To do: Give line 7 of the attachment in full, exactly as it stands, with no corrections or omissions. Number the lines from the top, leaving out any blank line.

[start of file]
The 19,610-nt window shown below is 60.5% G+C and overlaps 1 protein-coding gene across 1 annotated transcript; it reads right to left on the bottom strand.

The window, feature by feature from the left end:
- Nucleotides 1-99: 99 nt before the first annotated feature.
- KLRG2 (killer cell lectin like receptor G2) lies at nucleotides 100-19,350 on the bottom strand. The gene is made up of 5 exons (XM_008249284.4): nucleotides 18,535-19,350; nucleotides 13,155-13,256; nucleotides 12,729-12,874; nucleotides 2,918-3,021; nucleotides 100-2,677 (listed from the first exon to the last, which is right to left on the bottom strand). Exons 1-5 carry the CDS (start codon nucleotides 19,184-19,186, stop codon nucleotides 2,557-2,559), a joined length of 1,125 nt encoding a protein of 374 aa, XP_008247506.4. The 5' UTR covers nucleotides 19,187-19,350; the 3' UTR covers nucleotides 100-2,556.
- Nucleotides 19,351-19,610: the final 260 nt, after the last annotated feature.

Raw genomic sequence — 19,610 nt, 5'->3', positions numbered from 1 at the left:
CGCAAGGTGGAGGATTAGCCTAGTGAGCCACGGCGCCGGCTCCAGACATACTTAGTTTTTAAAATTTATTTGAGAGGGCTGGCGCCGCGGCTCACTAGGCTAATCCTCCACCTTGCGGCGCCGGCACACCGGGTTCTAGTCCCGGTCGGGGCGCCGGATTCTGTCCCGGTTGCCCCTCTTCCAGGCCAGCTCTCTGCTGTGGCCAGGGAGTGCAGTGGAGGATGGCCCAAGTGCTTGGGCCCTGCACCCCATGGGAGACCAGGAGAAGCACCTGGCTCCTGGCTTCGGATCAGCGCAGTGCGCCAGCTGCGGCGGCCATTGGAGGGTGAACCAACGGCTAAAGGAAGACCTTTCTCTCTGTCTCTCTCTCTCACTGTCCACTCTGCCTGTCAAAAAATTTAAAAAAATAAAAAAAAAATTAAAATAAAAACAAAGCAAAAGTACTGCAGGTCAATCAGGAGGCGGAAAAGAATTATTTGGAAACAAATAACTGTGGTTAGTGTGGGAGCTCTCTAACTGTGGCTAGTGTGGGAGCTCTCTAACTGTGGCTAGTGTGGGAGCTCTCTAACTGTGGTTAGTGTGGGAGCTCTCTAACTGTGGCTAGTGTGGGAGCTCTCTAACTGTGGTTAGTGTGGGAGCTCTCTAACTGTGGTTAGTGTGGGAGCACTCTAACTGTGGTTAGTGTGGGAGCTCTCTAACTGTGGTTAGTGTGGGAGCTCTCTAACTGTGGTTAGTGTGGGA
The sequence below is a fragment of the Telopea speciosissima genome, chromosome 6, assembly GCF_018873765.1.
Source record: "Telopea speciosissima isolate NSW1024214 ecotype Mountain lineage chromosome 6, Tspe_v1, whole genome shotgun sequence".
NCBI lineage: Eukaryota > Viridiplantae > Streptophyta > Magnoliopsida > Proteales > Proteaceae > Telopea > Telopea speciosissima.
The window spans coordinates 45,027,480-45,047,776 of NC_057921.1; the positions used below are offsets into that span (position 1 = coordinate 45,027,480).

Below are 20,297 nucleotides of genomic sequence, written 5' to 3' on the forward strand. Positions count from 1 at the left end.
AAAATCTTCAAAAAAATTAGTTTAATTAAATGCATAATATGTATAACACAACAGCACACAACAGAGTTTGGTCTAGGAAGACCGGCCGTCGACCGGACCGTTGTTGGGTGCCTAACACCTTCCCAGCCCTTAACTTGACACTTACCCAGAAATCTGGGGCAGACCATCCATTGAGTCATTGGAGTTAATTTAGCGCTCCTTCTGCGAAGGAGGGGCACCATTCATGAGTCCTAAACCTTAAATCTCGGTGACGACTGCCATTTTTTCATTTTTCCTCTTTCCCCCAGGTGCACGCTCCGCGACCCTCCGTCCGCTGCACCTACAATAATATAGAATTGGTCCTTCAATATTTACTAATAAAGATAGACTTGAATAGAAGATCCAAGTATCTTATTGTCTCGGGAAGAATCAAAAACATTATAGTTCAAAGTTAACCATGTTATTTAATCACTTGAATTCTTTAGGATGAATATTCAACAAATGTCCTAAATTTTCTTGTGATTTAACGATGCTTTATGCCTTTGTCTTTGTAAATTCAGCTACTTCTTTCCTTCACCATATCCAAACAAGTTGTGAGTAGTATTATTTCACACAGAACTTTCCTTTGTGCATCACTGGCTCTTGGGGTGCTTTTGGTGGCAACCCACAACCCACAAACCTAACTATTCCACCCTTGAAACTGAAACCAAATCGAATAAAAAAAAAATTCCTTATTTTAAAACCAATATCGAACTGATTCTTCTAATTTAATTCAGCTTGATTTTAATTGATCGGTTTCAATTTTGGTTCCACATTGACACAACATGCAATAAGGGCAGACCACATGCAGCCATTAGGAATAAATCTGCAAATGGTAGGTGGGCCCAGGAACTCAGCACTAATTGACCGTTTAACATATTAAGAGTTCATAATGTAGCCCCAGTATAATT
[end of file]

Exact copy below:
CGCAAGGTGGAGGATTAGCCTAGTGAGCCACGGCGCCGGCTCCAGACATACTTAGTTTTTAAAATTTATTTGAGAGGGCTGGCGCCGCGGCTCACTAGGCTAATCCTCCACCTTGCGGCGCCGGCACACCGGGTTCTAGTCCCGGTCGGGGCGCCGGATTCTGTCCCGGTTGCCCCTCTTCCAGGCCAGCTCTCTGCTGTGGCCAGGGAGTGCAGTGGAGGATGGCCCAAGTGCTTGGGCCCTGCACCCCATGGGAGACCAGGAGAAGCACCTGGCTCCTGGCTTCGGATCAGCGCAGTGCGCCAGCTGCGGCGGCCATTGGAGGGTGAACCAACGGCTAAAGGAAGACCTTTCTCTCTGTCTCTCTCTCTCACTGTCCACTCTGCCTGTCAAAAAATTTAAAAAAATAAAAAAAAAATTAAAATAAAAACAAAGCAAAAGTACTGCAGGTCAATCAGGAGGCGGAAAAGAATTATTTGGAAACAAATAACTGTGGTTAGTGTGGGAGCTCTCTAACTGTGGCTAGTGTGGGAGCTCTCTAACTGTGGCTAGTGTGGGAGCTCTCTAACTGTGGTTAGTGTGGGAGCTCTCTAACTGTGGCTAGTGTGGGAGCTCTCTAACTGTGGTTAGTGTGGGAGCTCTCTAACTGTGGTTAGTGTGGGAGCACTCTAACTGTGGTTAGTGTGGGAGCTCTCTAACTGTGGTTAGTGTGGGAGCTCTCTAACTGTGGTTAGTGTGGGA